How to Grow Narrowleaf Cattail

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Narrowleaf cattail is a perennial plant that flowers during June and July. Narrowleaf cattail grows to heights of 3 to 10 feet tall. It prefers wet areas such as ponds, marshlands, streams and lakes. Cattail has a long, slender stalk with a pistil on the end that is 3 to 8 inches long. Narrowleaf cattail is often used in wetlands to provide tertiary water treatment, which removes the bacteria found in the water. Cattail is a hardy plant that often becomes invasive.

Step 1

Plant your cattail just after the first rain in the fall. The soil should be moist but not flooded. Rake in the seed approximately 1/4 to 1/2 inch into the top of the soil. Plant your cattail about 3 feet apart from one another. They can be closer together if you need the plants for erosion control. Seedbeds should be completely weed free. Plants can also be planted anytime in the year in a greenhouse. Temperatures should hover around 100 degrees to allow the seeds to germinate.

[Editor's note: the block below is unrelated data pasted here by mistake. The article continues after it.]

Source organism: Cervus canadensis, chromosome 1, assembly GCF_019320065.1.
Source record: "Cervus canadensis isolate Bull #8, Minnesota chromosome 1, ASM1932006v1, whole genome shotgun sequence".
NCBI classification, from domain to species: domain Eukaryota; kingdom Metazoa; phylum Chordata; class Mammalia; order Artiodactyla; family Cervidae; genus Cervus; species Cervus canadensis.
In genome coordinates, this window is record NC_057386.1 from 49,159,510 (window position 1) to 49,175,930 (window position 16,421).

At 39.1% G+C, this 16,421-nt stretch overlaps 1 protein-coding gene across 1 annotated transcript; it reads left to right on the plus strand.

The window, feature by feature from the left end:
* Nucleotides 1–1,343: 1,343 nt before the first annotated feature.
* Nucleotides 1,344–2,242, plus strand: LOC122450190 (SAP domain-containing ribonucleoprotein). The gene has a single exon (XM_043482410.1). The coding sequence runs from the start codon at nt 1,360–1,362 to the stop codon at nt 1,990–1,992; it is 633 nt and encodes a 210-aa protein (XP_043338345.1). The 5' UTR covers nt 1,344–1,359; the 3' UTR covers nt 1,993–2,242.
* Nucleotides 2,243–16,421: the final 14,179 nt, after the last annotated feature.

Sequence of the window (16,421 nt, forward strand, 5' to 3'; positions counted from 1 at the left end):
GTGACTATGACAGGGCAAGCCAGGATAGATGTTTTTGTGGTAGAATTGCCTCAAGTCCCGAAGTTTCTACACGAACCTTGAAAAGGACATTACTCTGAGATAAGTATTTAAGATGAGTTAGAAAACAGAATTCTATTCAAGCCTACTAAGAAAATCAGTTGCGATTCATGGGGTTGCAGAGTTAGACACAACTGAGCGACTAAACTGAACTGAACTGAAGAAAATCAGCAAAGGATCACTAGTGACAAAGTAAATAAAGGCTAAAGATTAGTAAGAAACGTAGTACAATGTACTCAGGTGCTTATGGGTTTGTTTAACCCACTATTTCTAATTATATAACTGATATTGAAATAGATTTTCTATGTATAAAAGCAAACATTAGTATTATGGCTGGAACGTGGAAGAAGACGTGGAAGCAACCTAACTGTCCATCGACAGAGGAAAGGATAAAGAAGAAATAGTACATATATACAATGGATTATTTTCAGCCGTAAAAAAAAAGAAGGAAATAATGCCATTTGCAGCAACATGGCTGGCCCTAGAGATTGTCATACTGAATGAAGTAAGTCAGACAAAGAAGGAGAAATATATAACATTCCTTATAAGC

Step 2

Clip the cattails leaves and stems down to about 6 to 10 inches when they begin growing. This will help the plant use its energy to create a bigger root system and a larger plant. Separate the stems when they begin to get over crowded. You can transplant them to another location in your garden. Cattails will grow very densely together unless you thin them out.

Step 3

Fertilize your plants once a year if needed with a phosphorus fertilizer to help improve growth. Use a product such as Miracle-Gro plant food and follow the directions on the label.

Step 4

Harvest the seeds when the pods become dry and brown. Clip the pods to ensure they do not blow away. Clean the seeds with a seed cleaner and lay them flat to dry. Once the seeds have completely dried, store them in brown paper bags until the next fall. You will be able to plant the new seeds in the fall to increase your garden size.

Things You'll Need

  • Water
  • Soil
  • Seed Cleaner
  • Plant Food


  • Narrow Leaf Cattail
  • National Resources Conservation Service
  • Kansas Wildlife and Grasses
Keywords: narrowleaf cattail, growing narrowleaf cattail, cattail

About this Author

Melody Dawn has been writing since 2004. Her work has appeared in the "Gainesville Times," "Player's Press" and USA Today. Her writing focuses on gardening, home improvement, travel, sports, business, parenting and education. Dawn holds a Master of Business and is working on a Master of Journalism.

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